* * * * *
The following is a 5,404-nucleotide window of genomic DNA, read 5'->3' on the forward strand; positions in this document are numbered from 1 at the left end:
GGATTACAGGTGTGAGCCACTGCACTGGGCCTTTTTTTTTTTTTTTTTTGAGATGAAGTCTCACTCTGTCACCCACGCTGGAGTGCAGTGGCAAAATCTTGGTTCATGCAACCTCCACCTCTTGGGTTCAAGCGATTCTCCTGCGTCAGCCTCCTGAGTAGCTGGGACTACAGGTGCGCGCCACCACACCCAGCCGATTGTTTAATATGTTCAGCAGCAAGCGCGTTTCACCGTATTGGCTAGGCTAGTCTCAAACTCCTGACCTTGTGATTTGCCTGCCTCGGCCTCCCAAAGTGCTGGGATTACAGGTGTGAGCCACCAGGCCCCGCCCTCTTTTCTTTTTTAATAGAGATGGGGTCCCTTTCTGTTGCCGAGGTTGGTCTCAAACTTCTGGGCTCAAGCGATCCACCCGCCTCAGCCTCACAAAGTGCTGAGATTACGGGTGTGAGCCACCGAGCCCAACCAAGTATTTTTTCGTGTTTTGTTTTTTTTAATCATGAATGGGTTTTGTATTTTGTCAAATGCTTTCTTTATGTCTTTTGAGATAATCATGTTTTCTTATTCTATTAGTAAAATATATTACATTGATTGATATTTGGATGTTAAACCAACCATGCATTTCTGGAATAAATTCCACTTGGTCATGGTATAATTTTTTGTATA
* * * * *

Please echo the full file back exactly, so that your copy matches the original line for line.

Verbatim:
The following is a 5,404-nucleotide window of genomic DNA, read 5'->3' on the forward strand; positions in this document are numbered from 1 at the left end:
GGATTACAGGTGTGAGCCACTGCACTGGGCCTTTTTTTTTTTTTTTTTTGAGATGAAGTCTCACTCTGTCACCCACGCTGGAGTGCAGTGGCAAAATCTTGGTTCATGCAACCTCCACCTCTTGGGTTCAAGCGATTCTCCTGCGTCAGCCTCCTGAGTAGCTGGGACTACAGGTGCGCGCCACCACACCCAGCCGATTGTTTAATATGTTCAGCAGCAAGCGCGTTTCACCGTATTGGCTAGGCTAGTCTCAAACTCCTGACCTTGTGATTTGCCTGCCTCGGCCTCCCAAAGTGCTGGGATTACAGGTGTGAGCCACCAGGCCCCGCCCTCTTTTCTTTTTTAATAGAGATGGGGTCCCTTTCTGTTGCCGAGGTTGGTCTCAAACTTCTGGGCTCAAGCGATCCACCCGCCTCAGCCTCACAAAGTGCTGAGATTACGGGTGTGAGCCACCGAGCCCAACCAAGTATTTTTTCGTGTTTTGTTTTTTTTAATCATGAATGGGTTTTGTATTTTGTCAAATGCTTTCTTTATGTCTTTTGAGATAATCATGTTTTCTTATTCTATTAGTAAAATATATTACATTGATTGATATTTGGATGTTAAACCAACCATGCATTTCTGGAATAAATTCCACTTGGTCATGGTATAATTTTTTGTATA